During the identification process of the motor gear friction, we observed a strong influence of the electronic cables attached to the exoskeleton. The effect is distinctive, particularly between the first two joints where the cable harness consists of 14 electronic cables. Analyzing the disturbance of the cables on the friction measurement showed a strong relationship between joint position and disturbance torque in the affected axis. Therefore, we modeled the torque (τCi) induced by the bending of the cable in axis i as a spring acting on the system:Equation 11.

where kCi = the spring stiffness in  and qCi = the equilibrium joint position where the disturbance torque is zero.

Counterbalance Spring Model

One of the safety features of the ARMin III is the spring that counterbalances the orthosis when the motors are off. The torque applied by the spring acts only on the arm elevation axis and can, therefore, be described as a function of the corresponding joint angle q1. Preliminary tests showed that a second-order polynomial would be appropriate to model this effect:Equation 12.

We identified the coefficients c0, c1, and c2 of the model by measuring the required torque for holding different arm elevation positions with the motors. Subtracting the gravity of the robot, the remaining torque is the one induced by the spring. We fit the obtained data with the polynomial of Equation (12). Since the spring only has an influence on axis 1, the total spring torque vector is τs(q) = [τs(q1), 0, 0, 0, 0]τ.

Summing all modeled effects, we can describe the inverse dynamic model of the ARMin III with this equation:Equation 13.

Inverse Dynamic Passive Human Arm Model

The dynamics of the human arm are very complex and not all effects are yet fully understood. Since for our application the model should be easily identified and does not have to capture all effects, we decided to model the human arm as a passive multibody system. We approximated the mass of the upper arm, the lower arm, and the hand as point masses. We used anthropometric data from Winter to derive this arm model for different arm sizes and weights [24]. The final model can be adjusted with the length of the upper and lower arm, the length of the hand, and the body weight of the subject, all of which can be easily measured. The output of the model is the torque (τh) required to move a passive human arm at position (q) with velocity ( ) and acceleration ( ):Equation 14.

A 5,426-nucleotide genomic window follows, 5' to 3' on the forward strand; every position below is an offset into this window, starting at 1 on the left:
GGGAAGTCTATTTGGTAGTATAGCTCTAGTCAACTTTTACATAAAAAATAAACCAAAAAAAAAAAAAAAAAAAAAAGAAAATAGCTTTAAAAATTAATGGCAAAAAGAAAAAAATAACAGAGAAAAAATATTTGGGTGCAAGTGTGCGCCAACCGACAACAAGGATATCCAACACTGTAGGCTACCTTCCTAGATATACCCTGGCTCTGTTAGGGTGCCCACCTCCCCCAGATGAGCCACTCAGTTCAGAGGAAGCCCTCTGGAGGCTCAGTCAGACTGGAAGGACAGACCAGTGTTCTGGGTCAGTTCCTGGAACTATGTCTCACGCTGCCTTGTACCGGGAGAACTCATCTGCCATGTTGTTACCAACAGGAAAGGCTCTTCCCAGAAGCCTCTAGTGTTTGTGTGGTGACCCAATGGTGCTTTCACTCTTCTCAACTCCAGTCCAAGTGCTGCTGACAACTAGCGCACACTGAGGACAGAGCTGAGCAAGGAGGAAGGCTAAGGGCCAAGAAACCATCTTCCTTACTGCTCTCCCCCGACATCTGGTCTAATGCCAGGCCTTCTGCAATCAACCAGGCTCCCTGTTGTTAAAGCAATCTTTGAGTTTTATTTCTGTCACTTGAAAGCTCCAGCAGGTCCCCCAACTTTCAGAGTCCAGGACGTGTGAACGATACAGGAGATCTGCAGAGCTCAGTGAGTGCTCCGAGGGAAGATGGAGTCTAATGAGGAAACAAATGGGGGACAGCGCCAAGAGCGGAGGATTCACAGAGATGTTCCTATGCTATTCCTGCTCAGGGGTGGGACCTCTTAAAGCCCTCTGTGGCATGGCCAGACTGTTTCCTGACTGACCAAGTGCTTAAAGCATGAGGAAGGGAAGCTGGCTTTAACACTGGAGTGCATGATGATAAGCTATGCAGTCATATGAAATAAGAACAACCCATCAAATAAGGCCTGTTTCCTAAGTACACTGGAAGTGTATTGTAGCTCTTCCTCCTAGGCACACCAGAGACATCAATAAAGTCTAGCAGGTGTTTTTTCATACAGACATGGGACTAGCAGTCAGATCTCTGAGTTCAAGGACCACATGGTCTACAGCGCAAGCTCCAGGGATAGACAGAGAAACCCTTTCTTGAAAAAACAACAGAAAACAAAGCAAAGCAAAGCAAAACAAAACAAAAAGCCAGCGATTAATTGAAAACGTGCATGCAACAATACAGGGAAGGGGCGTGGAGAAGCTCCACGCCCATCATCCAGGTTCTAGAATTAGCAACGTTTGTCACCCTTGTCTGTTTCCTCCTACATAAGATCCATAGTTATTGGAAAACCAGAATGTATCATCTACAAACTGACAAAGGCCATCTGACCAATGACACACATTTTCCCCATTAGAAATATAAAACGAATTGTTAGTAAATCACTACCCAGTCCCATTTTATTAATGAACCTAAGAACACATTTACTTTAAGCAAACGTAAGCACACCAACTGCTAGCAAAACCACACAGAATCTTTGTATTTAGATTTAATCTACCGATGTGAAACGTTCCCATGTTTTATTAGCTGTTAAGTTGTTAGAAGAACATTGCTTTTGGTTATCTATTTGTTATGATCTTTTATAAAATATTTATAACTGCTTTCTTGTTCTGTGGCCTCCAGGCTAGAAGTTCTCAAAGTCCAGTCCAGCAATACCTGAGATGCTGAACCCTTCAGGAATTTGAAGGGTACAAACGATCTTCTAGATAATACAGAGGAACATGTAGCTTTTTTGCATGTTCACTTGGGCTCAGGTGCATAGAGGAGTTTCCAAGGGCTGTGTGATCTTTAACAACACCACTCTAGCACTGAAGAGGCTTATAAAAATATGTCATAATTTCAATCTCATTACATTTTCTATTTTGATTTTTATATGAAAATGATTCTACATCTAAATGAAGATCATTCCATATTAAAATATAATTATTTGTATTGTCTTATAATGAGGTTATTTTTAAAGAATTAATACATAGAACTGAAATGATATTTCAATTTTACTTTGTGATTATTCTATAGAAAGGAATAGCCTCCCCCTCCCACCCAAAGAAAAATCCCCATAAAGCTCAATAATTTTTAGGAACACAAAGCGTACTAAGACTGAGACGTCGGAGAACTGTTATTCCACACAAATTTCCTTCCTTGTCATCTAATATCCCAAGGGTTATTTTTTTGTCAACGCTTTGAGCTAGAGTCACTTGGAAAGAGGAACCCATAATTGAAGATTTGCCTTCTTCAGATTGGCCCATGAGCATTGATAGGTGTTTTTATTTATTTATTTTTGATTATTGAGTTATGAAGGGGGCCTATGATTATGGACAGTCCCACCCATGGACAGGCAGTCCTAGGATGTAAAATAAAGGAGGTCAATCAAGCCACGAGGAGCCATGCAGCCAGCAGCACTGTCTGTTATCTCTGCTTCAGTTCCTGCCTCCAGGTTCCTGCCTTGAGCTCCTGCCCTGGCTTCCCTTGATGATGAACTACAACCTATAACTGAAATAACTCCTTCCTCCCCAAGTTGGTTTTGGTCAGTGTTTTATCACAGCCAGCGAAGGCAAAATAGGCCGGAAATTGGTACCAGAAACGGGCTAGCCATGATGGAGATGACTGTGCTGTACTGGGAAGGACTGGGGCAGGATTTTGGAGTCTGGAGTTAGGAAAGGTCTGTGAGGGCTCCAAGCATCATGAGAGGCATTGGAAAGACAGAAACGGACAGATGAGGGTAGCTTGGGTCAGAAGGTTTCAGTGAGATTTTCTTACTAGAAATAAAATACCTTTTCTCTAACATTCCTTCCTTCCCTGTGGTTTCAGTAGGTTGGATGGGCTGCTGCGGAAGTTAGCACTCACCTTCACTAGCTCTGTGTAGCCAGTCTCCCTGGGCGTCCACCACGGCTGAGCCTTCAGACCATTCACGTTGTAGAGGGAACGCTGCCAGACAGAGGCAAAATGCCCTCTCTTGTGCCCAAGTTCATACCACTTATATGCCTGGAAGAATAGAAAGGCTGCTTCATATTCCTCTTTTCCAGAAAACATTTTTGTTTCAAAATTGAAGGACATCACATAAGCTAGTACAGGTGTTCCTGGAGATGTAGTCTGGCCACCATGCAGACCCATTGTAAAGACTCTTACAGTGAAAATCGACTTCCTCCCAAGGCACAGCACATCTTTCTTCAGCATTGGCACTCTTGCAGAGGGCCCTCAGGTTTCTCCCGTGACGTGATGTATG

where Mh = the mass matrix of the human arm and Gh = the gravitational torques derived from the Winter data. The function Sh defines the dynamics of the arm that cannot be captured with inertia or gravity. Possible effects are arm stiffness, damping, or muscle tone [25]. Measurements of the passive human arm showed that for the tested movements, the rest dynamics seem to mostly depend on the joint angle. Since the purpose of this model is to roughly estimate the required torque for a passive arm movement, we decided to simplify the function Sh for our first approach to this position-dependency:
Equation 15.

where Ks = a diagonal matrix denoting the linear relationship between joint angle (qi) and torque at joint i. The vector (q0) is the equilibrium joint position where Sh is zero.

A clear limitation of this simplified model is that it is not capable of capturing all impairment characteristics of persons with stroke. For example, pathological synergies or velocity-dependent joint stiffness and damping cannot be explained.

Experimental Evaluation

We divided the evaluation into two steps. First, we validated the inverse dynamic model of the ARMin III using a position controller to follow different trajectories with the robot. During this experiment, no user was inside the robot. We measured the required motor torque to move the robot and compared it with the inverse dynamic model of the ARMin III. We used two common benchmarks [26], the root-mean-square (RMS) error (ERMS) and the coefficient of determination (R2), to rate the developed model:Equation 16. Equation 17.

where n = the number of samples and  = the mean motor torque during the measured range.